The extension of the Better Jacksonville Plan sales tax to address the city’s $2.7B pension debt is one step closer, as legislation was filed Wednesday.
“Adding this referendum to the ballot is a big step as we seek to resolve for good an issue that has long plagued our city,” said Mayor Lenny Curry. “With City Council’s approval, Jacksonville citizens can support our efforts to close the pension plans that caused this problem so it doesn’t happen again and permit us to use a current source of revenue to meet our obligations.”
The administration will request City Council’s approval of a referendum to be presented to Jacksonville voters in the August primary election, extending the half-cent Better Jacksonville Plan sales tax to provide relief from the unfunded liability.
The extension would go until 2060, or until the amortized pension liability is paid off. Even though the tax would not go into effect until the Better Jacksonville Plan tax sunsets, benefit to the general fund would be realized by the end of the decade, freeing up capital for investment in infrastructure, human resources, and reserve funds.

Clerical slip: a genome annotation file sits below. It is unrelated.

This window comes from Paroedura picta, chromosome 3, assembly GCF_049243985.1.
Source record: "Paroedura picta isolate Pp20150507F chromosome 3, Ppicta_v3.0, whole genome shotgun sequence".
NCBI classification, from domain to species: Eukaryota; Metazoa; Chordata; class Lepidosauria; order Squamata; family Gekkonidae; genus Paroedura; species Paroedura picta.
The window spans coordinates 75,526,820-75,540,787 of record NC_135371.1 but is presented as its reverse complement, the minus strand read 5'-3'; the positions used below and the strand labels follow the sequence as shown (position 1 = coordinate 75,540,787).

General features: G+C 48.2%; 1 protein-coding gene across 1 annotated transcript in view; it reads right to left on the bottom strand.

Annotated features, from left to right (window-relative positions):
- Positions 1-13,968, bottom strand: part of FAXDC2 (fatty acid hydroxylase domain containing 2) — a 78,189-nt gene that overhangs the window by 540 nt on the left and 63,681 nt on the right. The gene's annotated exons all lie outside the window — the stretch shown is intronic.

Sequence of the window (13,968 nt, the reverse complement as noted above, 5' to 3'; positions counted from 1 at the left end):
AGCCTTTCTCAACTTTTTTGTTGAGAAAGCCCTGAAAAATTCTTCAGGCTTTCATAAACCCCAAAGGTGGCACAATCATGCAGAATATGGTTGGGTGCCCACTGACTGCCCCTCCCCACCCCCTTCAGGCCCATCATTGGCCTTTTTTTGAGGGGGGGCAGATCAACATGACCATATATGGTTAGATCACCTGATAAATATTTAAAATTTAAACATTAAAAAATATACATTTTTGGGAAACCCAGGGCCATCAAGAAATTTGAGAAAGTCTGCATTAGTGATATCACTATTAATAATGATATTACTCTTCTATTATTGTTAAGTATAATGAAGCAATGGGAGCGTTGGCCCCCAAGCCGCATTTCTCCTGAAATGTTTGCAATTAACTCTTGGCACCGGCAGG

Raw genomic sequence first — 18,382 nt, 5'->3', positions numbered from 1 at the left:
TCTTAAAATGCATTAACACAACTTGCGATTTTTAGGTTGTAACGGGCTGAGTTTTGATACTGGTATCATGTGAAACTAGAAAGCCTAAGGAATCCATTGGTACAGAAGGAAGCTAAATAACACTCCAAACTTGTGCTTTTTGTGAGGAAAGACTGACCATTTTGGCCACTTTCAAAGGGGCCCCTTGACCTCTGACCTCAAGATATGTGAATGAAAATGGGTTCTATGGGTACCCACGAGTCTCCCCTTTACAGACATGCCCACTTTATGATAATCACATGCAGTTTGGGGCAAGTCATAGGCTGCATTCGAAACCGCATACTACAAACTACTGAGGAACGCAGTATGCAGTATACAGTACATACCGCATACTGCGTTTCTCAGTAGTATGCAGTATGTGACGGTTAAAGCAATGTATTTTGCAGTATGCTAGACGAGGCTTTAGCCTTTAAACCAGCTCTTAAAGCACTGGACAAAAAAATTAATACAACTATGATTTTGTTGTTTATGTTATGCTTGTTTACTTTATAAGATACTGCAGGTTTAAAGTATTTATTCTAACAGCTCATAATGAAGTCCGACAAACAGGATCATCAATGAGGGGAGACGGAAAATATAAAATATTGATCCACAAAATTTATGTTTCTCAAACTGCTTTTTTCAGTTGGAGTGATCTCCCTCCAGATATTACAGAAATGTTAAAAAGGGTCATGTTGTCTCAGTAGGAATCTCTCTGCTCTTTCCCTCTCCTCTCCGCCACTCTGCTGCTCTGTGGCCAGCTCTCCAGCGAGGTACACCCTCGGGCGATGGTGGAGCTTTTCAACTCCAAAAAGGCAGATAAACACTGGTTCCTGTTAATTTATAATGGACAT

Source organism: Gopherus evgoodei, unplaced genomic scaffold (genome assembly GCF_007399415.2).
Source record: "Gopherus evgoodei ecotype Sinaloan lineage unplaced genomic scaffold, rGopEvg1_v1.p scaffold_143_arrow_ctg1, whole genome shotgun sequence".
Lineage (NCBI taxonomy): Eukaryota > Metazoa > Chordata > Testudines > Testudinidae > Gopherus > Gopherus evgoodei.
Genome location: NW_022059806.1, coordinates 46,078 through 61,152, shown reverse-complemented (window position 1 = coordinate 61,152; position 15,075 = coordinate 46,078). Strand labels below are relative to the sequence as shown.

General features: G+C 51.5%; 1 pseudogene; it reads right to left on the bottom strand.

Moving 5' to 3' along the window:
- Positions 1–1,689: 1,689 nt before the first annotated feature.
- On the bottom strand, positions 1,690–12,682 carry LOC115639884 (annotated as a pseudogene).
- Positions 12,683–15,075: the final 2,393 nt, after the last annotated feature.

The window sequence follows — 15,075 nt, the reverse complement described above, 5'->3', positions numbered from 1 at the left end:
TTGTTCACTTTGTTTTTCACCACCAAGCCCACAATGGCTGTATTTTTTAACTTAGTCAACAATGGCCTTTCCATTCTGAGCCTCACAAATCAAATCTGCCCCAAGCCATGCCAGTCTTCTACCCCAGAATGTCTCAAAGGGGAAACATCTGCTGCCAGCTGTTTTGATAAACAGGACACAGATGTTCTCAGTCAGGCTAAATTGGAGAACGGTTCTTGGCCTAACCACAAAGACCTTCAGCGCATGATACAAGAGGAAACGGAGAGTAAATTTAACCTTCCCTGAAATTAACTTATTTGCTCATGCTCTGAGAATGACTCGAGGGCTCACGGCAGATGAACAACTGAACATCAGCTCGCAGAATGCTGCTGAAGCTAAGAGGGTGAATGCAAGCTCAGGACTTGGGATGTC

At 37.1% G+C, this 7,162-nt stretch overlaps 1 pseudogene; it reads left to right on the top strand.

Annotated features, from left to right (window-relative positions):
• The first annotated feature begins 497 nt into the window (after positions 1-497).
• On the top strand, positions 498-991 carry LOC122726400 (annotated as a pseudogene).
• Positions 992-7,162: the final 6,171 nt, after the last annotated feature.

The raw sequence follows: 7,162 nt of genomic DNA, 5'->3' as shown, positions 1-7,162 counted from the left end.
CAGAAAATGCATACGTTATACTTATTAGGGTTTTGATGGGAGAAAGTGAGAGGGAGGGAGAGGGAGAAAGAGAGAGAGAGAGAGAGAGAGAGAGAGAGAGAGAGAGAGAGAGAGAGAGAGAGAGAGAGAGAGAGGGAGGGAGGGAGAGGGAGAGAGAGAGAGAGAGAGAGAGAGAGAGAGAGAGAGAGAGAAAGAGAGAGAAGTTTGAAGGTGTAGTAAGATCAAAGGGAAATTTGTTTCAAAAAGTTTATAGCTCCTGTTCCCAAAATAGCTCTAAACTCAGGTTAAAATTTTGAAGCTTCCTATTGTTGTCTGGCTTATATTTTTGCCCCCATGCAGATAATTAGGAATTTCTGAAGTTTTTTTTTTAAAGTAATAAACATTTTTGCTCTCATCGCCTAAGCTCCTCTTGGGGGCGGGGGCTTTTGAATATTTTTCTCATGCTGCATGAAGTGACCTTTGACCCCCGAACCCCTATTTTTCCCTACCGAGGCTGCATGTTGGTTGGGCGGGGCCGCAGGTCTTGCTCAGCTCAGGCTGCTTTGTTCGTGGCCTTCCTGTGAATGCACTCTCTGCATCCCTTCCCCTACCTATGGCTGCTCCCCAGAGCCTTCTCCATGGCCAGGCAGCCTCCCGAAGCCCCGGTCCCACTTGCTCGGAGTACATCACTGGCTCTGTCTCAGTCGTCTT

As well, the city’s extant defined benefit plans would be closed, though it is unclear before collective bargaining what would replace them.
“Adding this referendum to the ballot is a big step as we seek to resolve for good an issue that has long plagued our city,” said Mayor Curry. “With City Council’s approval, Jacksonville citizens can support our efforts to close the pension plans that caused this problem so it doesn’t happen again and permit us to use a current source of revenue to meet our obligations.”
The legislation includes referendum language reading as follows: “Permanently closing up to three of the City’s underfunded defined benefit retirement plans, increasing the employee contribution for those plans to a minimum of 10 percent, and ending the Better Jacksonville half-cent sales tax are all required to adopt a half-cent sales tax solely dedicated to reducing the City’s unfunded pension liability. Shall such pension liability sales tax, which ends upon elimination of the unfunded pension liability or in 30 years maximum, be adopted?”
Once adopted and collective bargaining is completed, the City of Jacksonville will file an implementing ordinance for City Council to approve the collective bargaining agreement and details about the discretionary sales surtax dedicated to only paying unfunded pension liability.
Jacksonville’s pension outlay is $260 million per annum, and is only going up, consuming a quarter of the operating budget. The pension funds are meagerly funded, with the Police and Fire and Correction Officers’ pension funds both below 50 percent funded.
Curry’s emergency audit in 2015 identified pension as the pressure point that threatens the city. Curry has pledged to invest his political capital in getting this passed. Now, the race is on to get buy in from voters.